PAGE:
Under Mary Stratton's artistic leadership, Pewabic Pottery employees created lamps, vessels, and architectural tiles.Architectural pieces have been a staple in Pewabic's history. They were known for their iridescent (like an oil slick with an incredible translucent quality and a phantasmagoric depth of color) glazes. Architectural tiles were used in churches, concert halls, fountains, libraries, museums, schools and public buildings. The studio's work graces numerous edifices throughout Michigan and the rest of the United States. Noteworthy examples include Herzstein Hall at Rice University in Houston, Texas,[11][12] and the Shedd Aquarium in Chicago. Illinois.[9] Detailed maps of public installations in the Detroit Metropolitan Area and the U.S.A. are available.[13]See Architectural tile infra.

Particularly notable was the company's work at the Basilica of the National Shrine of the Immaculate Conception in Washington, D.C., consisting of arches outlined with iridescent Pewabic tile, huge ceramic medallions set in the ceiling, and fourteen Stations of the Cross for the crypt.[10]

Pewabic's design team continues to create ornate tile conceptions for public and private buildings. Contemporary installations include Comerica Park, home of the Detroit Tigers, Detroit Medical Center Children's Hospital, five Detroit People Mover stations, Third Man Records (Detroit), stations for the Q-Line, and the Herald Square in New York City.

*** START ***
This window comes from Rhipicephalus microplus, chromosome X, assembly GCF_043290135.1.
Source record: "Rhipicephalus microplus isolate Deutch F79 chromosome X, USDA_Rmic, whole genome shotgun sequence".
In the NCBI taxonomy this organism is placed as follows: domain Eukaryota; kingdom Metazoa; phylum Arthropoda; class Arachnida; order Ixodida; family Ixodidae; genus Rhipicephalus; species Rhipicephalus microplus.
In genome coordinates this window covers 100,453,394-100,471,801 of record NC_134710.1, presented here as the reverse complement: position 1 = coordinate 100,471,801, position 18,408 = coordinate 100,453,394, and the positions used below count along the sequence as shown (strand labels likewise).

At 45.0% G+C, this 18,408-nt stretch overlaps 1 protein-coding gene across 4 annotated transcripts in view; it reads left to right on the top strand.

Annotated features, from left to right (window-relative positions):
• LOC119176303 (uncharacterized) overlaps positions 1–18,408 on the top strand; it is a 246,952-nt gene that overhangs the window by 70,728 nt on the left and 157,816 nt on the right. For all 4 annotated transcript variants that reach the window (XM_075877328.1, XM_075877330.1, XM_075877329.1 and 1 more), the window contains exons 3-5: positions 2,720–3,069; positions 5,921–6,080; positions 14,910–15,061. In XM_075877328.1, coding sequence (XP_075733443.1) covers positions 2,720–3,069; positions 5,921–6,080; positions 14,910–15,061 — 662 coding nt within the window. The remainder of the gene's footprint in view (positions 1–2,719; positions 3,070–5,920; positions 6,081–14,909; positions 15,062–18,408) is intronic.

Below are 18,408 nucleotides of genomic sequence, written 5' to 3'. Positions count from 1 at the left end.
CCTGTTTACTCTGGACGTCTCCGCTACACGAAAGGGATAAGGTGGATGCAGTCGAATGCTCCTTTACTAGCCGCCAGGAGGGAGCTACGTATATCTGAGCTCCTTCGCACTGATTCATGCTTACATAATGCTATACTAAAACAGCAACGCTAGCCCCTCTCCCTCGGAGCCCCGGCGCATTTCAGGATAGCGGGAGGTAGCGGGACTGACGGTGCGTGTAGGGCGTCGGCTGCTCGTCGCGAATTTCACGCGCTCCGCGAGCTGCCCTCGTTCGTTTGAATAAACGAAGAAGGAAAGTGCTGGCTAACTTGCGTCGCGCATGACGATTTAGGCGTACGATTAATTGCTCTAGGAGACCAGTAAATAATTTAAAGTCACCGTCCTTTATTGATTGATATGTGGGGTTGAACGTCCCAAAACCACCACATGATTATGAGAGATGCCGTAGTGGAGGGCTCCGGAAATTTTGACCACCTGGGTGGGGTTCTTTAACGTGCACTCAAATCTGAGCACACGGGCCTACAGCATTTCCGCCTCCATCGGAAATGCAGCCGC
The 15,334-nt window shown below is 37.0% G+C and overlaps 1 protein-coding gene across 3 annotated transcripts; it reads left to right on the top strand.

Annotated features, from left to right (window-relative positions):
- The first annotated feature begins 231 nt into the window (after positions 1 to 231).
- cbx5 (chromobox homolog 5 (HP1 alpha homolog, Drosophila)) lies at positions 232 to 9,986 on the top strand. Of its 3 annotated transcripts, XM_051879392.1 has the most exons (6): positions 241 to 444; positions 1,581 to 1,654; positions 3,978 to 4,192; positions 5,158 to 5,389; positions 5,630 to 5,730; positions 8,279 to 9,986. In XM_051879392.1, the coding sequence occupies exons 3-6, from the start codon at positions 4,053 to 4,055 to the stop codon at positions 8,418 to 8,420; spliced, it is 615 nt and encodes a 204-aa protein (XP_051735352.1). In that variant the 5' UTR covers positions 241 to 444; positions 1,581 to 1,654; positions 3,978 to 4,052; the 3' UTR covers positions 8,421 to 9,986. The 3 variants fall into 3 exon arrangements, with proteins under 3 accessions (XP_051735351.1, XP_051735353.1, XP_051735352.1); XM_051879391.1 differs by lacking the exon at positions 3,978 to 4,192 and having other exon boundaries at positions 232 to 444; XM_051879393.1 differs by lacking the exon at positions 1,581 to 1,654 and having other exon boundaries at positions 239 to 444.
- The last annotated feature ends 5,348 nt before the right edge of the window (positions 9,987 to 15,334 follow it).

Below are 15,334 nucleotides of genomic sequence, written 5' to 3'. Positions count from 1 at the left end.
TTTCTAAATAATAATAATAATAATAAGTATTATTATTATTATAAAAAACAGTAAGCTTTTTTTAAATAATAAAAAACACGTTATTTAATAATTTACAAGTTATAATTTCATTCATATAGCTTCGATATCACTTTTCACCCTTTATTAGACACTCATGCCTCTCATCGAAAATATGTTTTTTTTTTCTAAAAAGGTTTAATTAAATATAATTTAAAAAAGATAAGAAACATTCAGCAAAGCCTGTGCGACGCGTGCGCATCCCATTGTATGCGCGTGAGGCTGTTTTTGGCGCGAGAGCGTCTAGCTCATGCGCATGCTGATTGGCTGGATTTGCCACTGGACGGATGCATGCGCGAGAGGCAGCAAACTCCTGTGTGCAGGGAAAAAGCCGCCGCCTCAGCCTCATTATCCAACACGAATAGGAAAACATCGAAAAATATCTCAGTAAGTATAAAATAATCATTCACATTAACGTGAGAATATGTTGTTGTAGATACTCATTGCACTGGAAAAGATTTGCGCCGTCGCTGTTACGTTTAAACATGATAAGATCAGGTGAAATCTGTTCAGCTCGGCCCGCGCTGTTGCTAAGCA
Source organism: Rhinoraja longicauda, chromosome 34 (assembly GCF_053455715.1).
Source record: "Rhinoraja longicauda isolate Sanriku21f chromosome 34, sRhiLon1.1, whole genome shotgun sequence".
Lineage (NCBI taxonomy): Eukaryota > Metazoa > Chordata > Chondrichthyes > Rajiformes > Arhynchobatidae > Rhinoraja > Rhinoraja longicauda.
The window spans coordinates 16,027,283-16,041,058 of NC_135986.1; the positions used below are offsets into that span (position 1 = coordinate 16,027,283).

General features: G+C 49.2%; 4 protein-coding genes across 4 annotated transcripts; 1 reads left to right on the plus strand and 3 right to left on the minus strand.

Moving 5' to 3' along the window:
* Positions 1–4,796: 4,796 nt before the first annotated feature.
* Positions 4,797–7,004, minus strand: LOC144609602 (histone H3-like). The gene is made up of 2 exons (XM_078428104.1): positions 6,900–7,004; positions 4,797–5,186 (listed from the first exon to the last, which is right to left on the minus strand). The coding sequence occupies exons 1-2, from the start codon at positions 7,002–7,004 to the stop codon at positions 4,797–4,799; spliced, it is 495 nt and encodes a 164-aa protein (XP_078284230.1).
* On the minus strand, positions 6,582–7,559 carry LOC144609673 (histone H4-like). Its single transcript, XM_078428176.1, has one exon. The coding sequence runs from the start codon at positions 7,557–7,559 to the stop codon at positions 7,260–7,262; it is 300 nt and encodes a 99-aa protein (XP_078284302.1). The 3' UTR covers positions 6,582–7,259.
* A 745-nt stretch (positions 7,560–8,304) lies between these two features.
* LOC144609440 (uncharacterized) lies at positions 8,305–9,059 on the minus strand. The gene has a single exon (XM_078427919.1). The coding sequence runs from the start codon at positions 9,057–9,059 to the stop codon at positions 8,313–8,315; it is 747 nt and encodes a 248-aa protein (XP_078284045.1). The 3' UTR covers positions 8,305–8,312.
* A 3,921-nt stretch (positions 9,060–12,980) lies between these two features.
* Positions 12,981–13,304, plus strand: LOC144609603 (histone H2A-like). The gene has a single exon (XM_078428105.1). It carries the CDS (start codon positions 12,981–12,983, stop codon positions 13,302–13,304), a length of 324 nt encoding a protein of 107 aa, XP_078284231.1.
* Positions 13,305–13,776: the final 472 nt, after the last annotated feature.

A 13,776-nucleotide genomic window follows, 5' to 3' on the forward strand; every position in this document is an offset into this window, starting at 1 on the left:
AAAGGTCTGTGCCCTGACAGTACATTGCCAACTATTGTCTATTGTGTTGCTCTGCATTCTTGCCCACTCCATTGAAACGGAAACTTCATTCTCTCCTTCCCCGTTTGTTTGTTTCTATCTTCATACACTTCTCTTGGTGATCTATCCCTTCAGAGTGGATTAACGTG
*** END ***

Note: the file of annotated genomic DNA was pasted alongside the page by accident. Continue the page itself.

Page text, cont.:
Architectural tile

Pewabic Pottery in 1991
Pewabic fireplace in the HYPE Teen Center (formerly the Children's Room) inside the Detroit Public Library

Pewabic tile was (and continues to be) in great demand in Detroit and the southeastern Michigan area for the use in buildings and it can be found in many of the area's finest structures.[14] These include:

Former Morton High School building, Richmond, Indiana

See also



  1. ^ National Park Service (2007-01-23). "National Register Information System". National Register of Historic Places. National Park Service. 
  2. ^ "Pewabic Pottery". National Historic Landmark summary listing. National Park Service. Archived from the original on 2012-10-06. Retrieved . 
  3. ^ "National Park Service designation of Pewabic Pottery as National Historic Landmark". 
  4. ^ "Historian chronicles historic pottery". 
  5. ^ "Brunk, Thomas W., Ph.D., Curator on Pewabic Pottery history and exhibit at Marshall Fredericks Museum." 
  6. ^ a b "Nolan, Jenny, Pewabic tile, Detroit's art treasure Detroit News". [dead link]
  7. ^ "Painting With Fire: Pewabic Vessels in the Margaret Watson Parker Collection (University of Michigan Art Museum)". 
  8. ^ a b "Child's history of Pewabic Pottery and Mary Stratton--Michigan Historical Museum" (PDF). 
  9. ^ a b "Craft in America, Mary Chase Perry Stratton". [permanent dead link]
  10. ^ a b "Nolan, Jenny, Pewabic tile, Detroit's art treasure. Detroit News". [dead link]
  11. ^ a b "Commentary on Pewabic Pottery". 
  12. ^ "The Perils of Planning...Or Not" (PDF). 
  13. ^ "See, maps and detailed lists of U.S. and Detroit metropolitan area architectural installations of Pewabic Pottery, Pewabic Pottery home page."